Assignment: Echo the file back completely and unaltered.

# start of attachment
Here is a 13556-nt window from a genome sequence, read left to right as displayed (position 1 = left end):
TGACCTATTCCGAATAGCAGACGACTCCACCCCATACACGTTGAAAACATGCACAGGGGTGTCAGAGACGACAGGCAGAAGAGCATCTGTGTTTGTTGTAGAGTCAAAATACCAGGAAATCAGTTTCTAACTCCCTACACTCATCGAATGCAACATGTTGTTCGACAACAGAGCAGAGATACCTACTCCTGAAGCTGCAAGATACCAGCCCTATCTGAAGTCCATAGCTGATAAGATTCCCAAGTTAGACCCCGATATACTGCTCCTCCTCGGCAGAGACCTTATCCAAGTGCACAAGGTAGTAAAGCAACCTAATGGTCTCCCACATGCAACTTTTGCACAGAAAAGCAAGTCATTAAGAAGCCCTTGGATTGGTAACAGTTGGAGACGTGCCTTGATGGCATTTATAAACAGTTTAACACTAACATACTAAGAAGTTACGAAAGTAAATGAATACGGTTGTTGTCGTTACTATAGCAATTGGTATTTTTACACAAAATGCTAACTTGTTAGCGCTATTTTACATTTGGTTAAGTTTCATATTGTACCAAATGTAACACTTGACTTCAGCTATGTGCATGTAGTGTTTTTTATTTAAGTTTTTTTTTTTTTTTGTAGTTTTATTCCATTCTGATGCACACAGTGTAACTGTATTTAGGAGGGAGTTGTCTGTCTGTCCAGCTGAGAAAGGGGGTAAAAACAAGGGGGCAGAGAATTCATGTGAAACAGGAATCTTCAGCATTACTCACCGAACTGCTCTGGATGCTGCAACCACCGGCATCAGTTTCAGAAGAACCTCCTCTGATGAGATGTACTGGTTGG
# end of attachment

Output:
Here is a 13556-nt window from a genome sequence, read left to right as displayed (position 1 = left end):
TGACCTATTCCGAATAGCAGACGACTCCACCCCATACACGTTGAAAACATGCACAGGGGTGTCAGAGACGACAGGCAGAAGAGCATCTGTGTTTGTTGTAGAGTCAAAATACCAGGAAATCAGTTTCTAACTCCCTACACTCATCGAATGCAACATGTTGTTCGACAACAGAGCAGAGATACCTACTCCTGAAGCTGCAAGATACCAGCCCTATCTGAAGTCCATAGCTGATAAGATTCCCAAGTTAGACCCCGATATACTGCTCCTCCTCGGCAGAGACCTTATCCAAGTGCACAAGGTAGTAAAGCAACCTAATGGTCTCCCACATGCAACTTTTGCACAGAAAAGCAAGTCATTAAGAAGCCCTTGGATTGGTAACAGTTGGAGACGTGCCTTGATGGCATTTATAAACAGTTTAACACTAACATACTAAGAAGTTACGAAAGTAAATGAATACGGTTGTTGTCGTTACTATAGCAATTGGTATTTTTACACAAAATGCTAACTTGTTAGCGCTATTTTACATTTGGTTAAGTTTCATATTGTACCAAATGTAACACTTGACTTCAGCTATGTGCATGTAGTGTTTTTTATTTAAGTTTTTTTTTTTTTTTGTAGTTTTATTCCATTCTGATGCACACAGTGTAACTGTATTTAGGAGGGAGTTGTCTGTCTGTCCAGCTGAGAAAGGGGGTAAAAACAAGGGGGCAGAGAATTCATGTGAAACAGGAATCTTCAGCATTACTCACCGAACTGCTCTGGATGCTGCAACCACCGGCATCAGTTTCAGAAGAACCTCCTCTGATGAGATGTACTGGTTGG